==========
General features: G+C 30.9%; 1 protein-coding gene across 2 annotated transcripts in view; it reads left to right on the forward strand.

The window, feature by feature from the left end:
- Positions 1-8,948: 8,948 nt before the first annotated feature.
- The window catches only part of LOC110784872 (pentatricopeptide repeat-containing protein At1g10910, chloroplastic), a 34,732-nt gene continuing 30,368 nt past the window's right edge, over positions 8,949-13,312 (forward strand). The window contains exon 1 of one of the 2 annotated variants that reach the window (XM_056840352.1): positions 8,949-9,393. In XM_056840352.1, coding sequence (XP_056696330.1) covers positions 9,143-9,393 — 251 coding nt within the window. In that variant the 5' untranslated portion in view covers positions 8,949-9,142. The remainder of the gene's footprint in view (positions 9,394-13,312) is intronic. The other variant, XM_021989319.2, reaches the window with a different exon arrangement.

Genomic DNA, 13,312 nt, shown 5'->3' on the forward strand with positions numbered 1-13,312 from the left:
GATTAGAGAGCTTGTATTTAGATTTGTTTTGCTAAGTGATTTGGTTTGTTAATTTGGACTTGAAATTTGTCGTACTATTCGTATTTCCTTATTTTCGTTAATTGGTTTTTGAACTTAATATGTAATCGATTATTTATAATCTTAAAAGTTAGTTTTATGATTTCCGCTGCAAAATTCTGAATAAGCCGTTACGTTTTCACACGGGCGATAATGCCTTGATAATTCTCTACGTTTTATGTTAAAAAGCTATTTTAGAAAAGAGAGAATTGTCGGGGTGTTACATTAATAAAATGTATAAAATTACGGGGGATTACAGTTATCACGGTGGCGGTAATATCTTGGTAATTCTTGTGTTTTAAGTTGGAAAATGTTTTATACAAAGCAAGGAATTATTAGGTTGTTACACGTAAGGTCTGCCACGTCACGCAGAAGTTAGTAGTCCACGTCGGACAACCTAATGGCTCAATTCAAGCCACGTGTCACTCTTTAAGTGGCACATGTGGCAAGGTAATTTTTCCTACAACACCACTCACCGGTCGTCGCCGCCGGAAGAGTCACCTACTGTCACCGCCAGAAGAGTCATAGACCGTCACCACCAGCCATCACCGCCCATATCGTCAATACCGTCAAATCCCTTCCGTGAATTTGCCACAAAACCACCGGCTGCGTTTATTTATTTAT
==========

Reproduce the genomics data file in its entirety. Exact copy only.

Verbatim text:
General features: G+C 30.9%; 1 protein-coding gene across 2 annotated transcripts in view; it reads left to right on the forward strand.

The window, feature by feature from the left end:
- Positions 1-8,948: 8,948 nt before the first annotated feature.
- The window catches only part of LOC110784872 (pentatricopeptide repeat-containing protein At1g10910, chloroplastic), a 34,732-nt gene continuing 30,368 nt past the window's right edge, over positions 8,949-13,312 (forward strand). The window contains exon 1 of one of the 2 annotated variants that reach the window (XM_056840352.1): positions 8,949-9,393. In XM_056840352.1, coding sequence (XP_056696330.1) covers positions 9,143-9,393 — 251 coding nt within the window. In that variant the 5' untranslated portion in view covers positions 8,949-9,142. The remainder of the gene's footprint in view (positions 9,394-13,312) is intronic. The other variant, XM_021989319.2, reaches the window with a different exon arrangement.

Genomic DNA, 13,312 nt, shown 5'->3' on the forward strand with positions numbered 1-13,312 from the left:
GATTAGAGAGCTTGTATTTAGATTTGTTTTGCTAAGTGATTTGGTTTGTTAATTTGGACTTGAAATTTGTCGTACTATTCGTATTTCCTTATTTTCGTTAATTGGTTTTTGAACTTAATATGTAATCGATTATTTATAATCTTAAAAGTTAGTTTTATGATTTCCGCTGCAAAATTCTGAATAAGCCGTTACGTTTTCACACGGGCGATAATGCCTTGATAATTCTCTACGTTTTATGTTAAAAAGCTATTTTAGAAAAGAGAGAATTGTCGGGGTGTTACATTAATAAAATGTATAAAATTACGGGGGATTACAGTTATCACGGTGGCGGTAATATCTTGGTAATTCTTGTGTTTTAAGTTGGAAAATGTTTTATACAAAGCAAGGAATTATTAGGTTGTTACACGTAAGGTCTGCCACGTCACGCAGAAGTTAGTAGTCCACGTCGGACAACCTAATGGCTCAATTCAAGCCACGTGTCACTCTTTAAGTGGCACATGTGGCAAGGTAATTTTTCCTACAACACCACTCACCGGTCGTCGCCGCCGGAAGAGTCACCTACTGTCACCGCCAGAAGAGTCATAGACCGTCACCACCAGCCATCACCGCCCATATCGTCAATACCGTCAAATCCCTTCCGTGAATTTGCCACAAAACCACCGGCTGCGTTTATTTATTTAT